Currently, the office space is being offered for lease at $3.52 per square foot each month, which amounts to $70,540 annually and represents the rent under its current lease terms. When the lease ends, the city could raise the rent to market rate rent, which is currently $4 per square foot each month and $80,160 a year, according to a staff report.

Digital game museum?

After learning the Digital Game Museum, an educational institution focused on preserving the history of digital game development, was looking for a space, city officials reached out the museum’s management to gauge interest in the office space. Though an initial letter of interest has been submitted, Kleinbaum said the museum would operate with limited hours and would require reduced rent, the funding for which has yet to be assembled.

Though Mayor Rick Bonilla thought a museum could fit within the city’s downtown, he wondered if it may be better-suited for another location while another establishment that could better leverage the transit-oriented site is considered. He hoped officials could focus their energies on a long-term plan for the site, one that could include housing and ground-floor retail, and pegged the upcoming downtown plan update for that type of discussion.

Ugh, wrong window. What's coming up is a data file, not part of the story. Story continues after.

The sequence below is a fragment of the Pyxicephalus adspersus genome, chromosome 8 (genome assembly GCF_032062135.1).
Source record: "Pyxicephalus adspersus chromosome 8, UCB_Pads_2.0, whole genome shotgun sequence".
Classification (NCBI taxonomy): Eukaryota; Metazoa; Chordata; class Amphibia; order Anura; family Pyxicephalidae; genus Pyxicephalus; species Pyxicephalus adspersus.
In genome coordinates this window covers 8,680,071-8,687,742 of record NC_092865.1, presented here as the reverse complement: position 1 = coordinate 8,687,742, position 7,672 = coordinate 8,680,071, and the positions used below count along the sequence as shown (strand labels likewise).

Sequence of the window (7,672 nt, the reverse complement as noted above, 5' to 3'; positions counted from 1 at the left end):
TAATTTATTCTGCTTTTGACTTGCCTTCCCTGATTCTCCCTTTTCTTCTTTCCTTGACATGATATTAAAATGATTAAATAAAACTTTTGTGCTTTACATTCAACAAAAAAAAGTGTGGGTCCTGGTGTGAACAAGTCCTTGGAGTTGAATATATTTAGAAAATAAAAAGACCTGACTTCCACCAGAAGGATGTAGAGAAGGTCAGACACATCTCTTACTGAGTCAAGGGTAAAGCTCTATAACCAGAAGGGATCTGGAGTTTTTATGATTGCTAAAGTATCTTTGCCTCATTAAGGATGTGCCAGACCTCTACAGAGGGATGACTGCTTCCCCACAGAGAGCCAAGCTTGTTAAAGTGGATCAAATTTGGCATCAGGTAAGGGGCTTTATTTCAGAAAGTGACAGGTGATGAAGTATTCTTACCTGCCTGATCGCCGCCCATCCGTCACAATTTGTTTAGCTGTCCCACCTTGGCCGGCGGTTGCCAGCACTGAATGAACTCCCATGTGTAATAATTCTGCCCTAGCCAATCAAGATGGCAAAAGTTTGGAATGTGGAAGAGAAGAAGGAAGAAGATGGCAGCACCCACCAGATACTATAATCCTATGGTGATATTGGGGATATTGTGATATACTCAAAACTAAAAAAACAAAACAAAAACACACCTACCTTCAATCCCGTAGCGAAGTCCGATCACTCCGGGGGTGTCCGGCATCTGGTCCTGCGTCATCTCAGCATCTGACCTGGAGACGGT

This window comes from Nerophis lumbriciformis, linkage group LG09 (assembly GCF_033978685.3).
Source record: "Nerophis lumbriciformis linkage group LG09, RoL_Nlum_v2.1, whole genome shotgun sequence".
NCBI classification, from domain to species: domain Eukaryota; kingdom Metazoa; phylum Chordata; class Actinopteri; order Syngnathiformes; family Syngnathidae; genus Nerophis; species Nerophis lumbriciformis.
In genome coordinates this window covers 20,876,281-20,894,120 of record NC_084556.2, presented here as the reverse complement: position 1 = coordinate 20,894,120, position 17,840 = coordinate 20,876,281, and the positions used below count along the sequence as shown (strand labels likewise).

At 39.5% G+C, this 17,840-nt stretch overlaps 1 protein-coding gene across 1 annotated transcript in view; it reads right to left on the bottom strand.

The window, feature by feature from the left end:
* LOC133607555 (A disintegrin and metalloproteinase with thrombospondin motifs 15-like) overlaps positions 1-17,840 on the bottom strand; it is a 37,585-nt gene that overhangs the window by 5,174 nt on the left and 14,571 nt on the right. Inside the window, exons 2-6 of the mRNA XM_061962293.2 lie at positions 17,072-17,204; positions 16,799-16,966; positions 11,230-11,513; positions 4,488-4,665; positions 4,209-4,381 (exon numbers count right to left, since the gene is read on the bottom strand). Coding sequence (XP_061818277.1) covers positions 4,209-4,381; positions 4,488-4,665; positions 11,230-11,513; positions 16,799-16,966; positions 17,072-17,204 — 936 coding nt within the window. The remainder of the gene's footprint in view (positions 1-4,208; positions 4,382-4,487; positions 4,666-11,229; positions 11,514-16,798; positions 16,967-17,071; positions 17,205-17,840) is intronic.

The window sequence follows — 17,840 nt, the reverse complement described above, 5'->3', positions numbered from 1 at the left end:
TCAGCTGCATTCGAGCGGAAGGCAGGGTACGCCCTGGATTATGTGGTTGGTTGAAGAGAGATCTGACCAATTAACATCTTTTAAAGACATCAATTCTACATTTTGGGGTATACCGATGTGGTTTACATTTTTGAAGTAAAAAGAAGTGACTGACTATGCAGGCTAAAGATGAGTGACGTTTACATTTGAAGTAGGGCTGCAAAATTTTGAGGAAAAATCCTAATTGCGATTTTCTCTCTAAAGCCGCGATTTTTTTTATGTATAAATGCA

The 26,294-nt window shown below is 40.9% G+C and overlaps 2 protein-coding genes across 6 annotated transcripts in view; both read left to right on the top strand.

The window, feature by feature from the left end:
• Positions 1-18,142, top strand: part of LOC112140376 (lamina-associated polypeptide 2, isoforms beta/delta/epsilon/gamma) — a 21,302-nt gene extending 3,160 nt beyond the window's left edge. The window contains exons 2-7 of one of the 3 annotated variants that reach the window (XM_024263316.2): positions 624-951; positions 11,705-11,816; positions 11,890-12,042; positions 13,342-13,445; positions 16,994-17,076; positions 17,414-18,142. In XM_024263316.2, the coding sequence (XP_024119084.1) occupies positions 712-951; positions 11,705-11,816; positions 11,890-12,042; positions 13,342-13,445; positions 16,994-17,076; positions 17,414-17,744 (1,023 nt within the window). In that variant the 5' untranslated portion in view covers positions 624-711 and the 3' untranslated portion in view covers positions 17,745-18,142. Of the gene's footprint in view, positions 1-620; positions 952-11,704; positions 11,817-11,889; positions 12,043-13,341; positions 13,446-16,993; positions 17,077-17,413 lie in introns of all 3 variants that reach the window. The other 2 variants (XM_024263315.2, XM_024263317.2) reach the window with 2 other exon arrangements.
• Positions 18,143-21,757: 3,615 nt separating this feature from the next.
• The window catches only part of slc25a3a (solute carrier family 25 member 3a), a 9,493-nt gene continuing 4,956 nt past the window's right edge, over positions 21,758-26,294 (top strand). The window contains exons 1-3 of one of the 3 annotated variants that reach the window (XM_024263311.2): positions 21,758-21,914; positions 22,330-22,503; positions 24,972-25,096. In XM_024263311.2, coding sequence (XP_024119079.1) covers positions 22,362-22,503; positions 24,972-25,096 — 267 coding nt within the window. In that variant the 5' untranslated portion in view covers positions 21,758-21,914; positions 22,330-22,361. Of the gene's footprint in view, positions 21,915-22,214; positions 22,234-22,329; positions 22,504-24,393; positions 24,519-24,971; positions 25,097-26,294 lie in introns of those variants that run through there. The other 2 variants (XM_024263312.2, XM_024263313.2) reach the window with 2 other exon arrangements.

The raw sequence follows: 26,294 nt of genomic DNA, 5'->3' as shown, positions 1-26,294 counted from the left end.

“Being it’s a downtown and well-used Caltrain station, I see the possibility of having greater transit-oriented mixed-use development on that site,” he said.

Grocery? Florist?

Bonilla acknowledged the downtown is already served by Draeger’s Market at 222 E. Fourth Ave., but also wondered if another grocery store or another commuter-serving establishment could work well in the site as longer-term plans are shaped. The Trag’s Market site next to the train station is in the midst of a redevelopment plan for offices, retail and housing.

For Councilman Joe Goethals, how to generate more activity at the site was a priority heading into Monday’s discussion. He wondered whether another restaurant that is open during the day could be considered for the Melting Pot space, noting the fondue restaurant was only open in the evenings. Though he said he asked staff to reach out to restaurant owners who recently expressed interest in downtown space, Goethals said all options are on the table in future discussions of the station.

“I’m hoping for a use that will activate the space,” he said. “I recognize that the city’s interest is also to generate as much revenue as possible.”

With hopes new tenants could bring more activity to the train station, Deputy Mayor Diane Papan thought continued marketing of the properties could help inform the best uses for the station. Though she acknowledged the challenges of the site’s location on the periphery of downtown, Papan wondered whether a retailer such as a florist — which could benefit from foot traffic but also continue to do business for clients and events when traffic near the stations slows downs — could work there.

“I wouldn’t preclude anything at this point, I really wouldn’t,” she said.

The council meets 7 p.m. Oct. 15 at City Hall, 330 W. 20th Ave.

(650) 344-5200 ext. 106

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(1) comment

vincent wei

It seems there are numerous existing examples of successful rail station retail on the web...both here and in Europe...many are tied to dropping off items in the am and picking up in the pm, all as part of a daily commute...don't know how those types of businesses would work though in terms of the lease costs here in San Mateo?